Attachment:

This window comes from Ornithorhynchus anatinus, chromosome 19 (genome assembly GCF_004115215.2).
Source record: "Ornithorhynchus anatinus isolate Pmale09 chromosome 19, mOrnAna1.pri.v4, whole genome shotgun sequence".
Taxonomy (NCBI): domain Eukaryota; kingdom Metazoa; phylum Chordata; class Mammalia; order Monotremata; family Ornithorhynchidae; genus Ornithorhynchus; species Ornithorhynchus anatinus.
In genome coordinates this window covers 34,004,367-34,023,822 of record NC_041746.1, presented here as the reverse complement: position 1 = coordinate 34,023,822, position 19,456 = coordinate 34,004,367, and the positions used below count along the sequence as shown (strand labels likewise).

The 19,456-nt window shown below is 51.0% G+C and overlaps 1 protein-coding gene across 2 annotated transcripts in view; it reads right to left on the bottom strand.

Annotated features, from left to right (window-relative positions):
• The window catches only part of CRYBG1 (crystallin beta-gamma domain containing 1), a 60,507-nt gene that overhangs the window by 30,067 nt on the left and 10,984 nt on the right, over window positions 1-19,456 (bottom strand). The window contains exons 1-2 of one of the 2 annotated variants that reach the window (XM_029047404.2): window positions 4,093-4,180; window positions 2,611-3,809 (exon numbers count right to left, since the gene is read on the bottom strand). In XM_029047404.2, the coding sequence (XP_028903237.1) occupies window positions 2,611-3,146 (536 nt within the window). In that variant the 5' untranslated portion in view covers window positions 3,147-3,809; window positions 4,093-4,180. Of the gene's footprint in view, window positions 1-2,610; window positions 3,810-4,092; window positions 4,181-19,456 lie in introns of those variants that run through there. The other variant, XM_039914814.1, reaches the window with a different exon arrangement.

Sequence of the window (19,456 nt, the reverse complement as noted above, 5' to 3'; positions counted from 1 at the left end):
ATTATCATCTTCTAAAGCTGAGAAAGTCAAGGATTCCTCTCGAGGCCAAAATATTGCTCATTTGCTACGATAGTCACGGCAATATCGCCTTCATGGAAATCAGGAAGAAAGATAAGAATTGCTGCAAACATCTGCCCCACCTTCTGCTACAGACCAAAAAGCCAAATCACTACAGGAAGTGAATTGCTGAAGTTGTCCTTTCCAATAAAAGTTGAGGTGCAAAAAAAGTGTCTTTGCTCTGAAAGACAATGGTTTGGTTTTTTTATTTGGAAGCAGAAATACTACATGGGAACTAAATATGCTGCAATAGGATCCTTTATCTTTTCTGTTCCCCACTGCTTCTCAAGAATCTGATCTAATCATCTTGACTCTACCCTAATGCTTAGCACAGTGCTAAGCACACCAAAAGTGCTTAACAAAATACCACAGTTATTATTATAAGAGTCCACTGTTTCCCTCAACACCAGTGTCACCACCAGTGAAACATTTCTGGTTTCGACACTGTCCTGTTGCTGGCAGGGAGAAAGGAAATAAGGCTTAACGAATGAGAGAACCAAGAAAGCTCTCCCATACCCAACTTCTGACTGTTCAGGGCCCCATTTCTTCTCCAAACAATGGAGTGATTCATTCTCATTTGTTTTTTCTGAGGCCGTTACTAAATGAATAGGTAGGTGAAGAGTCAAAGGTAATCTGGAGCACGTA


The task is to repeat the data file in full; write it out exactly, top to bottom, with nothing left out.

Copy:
This window comes from Ornithorhynchus anatinus, chromosome 19 (genome assembly GCF_004115215.2).
Source record: "Ornithorhynchus anatinus isolate Pmale09 chromosome 19, mOrnAna1.pri.v4, whole genome shotgun sequence".
Taxonomy (NCBI): domain Eukaryota; kingdom Metazoa; phylum Chordata; class Mammalia; order Monotremata; family Ornithorhynchidae; genus Ornithorhynchus; species Ornithorhynchus anatinus.
In genome coordinates this window covers 34,004,367-34,023,822 of record NC_041746.1, presented here as the reverse complement: position 1 = coordinate 34,023,822, position 19,456 = coordinate 34,004,367, and the positions used below count along the sequence as shown (strand labels likewise).

The 19,456-nt window shown below is 51.0% G+C and overlaps 1 protein-coding gene across 2 annotated transcripts in view; it reads right to left on the bottom strand.

Annotated features, from left to right (window-relative positions):
• The window catches only part of CRYBG1 (crystallin beta-gamma domain containing 1), a 60,507-nt gene that overhangs the window by 30,067 nt on the left and 10,984 nt on the right, over window positions 1-19,456 (bottom strand). The window contains exons 1-2 of one of the 2 annotated variants that reach the window (XM_029047404.2): window positions 4,093-4,180; window positions 2,611-3,809 (exon numbers count right to left, since the gene is read on the bottom strand). In XM_029047404.2, the coding sequence (XP_028903237.1) occupies window positions 2,611-3,146 (536 nt within the window). In that variant the 5' untranslated portion in view covers window positions 3,147-3,809; window positions 4,093-4,180. Of the gene's footprint in view, window positions 1-2,610; window positions 3,810-4,092; window positions 4,181-19,456 lie in introns of those variants that run through there. The other variant, XM_039914814.1, reaches the window with a different exon arrangement.

Sequence of the window (19,456 nt, the reverse complement as noted above, 5' to 3'; positions counted from 1 at the left end):
ATTATCATCTTCTAAAGCTGAGAAAGTCAAGGATTCCTCTCGAGGCCAAAATATTGCTCATTTGCTACGATAGTCACGGCAATATCGCCTTCATGGAAATCAGGAAGAAAGATAAGAATTGCTGCAAACATCTGCCCCACCTTCTGCTACAGACCAAAAAGCCAAATCACTACAGGAAGTGAATTGCTGAAGTTGTCCTTTCCAATAAAAGTTGAGGTGCAAAAAAAGTGTCTTTGCTCTGAAAGACAATGGTTTGGTTTTTTTATTTGGAAGCAGAAATACTACATGGGAACTAAATATGCTGCAATAGGATCCTTTATCTTTTCTGTTCCCCACTGCTTCTCAAGAATCTGATCTAATCATCTTGACTCTACCCTAATGCTTAGCACAGTGCTAAGCACACCAAAAGTGCTTAACAAAATACCACAGTTATTATTATAAGAGTCCACTGTTTCCCTCAACACCAGTGTCACCACCAGTGAAACATTTCTGGTTTCGACACTGTCCTGTTGCTGGCAGGGAGAAAGGAAATAAGGCTTAACGAATGAGAGAACCAAGAAAGCTCTCCCATACCCAACTTCTGACTGTTCAGGGCCCCATTTCTTCTCCAAACAATGGAGTGATTCATTCTCATTTGTTTTTTCTGAGGCCGTTACTAAATGAATAGGTAGGTGAAGAGTCAAAGGTAATCTGGAGCACGTA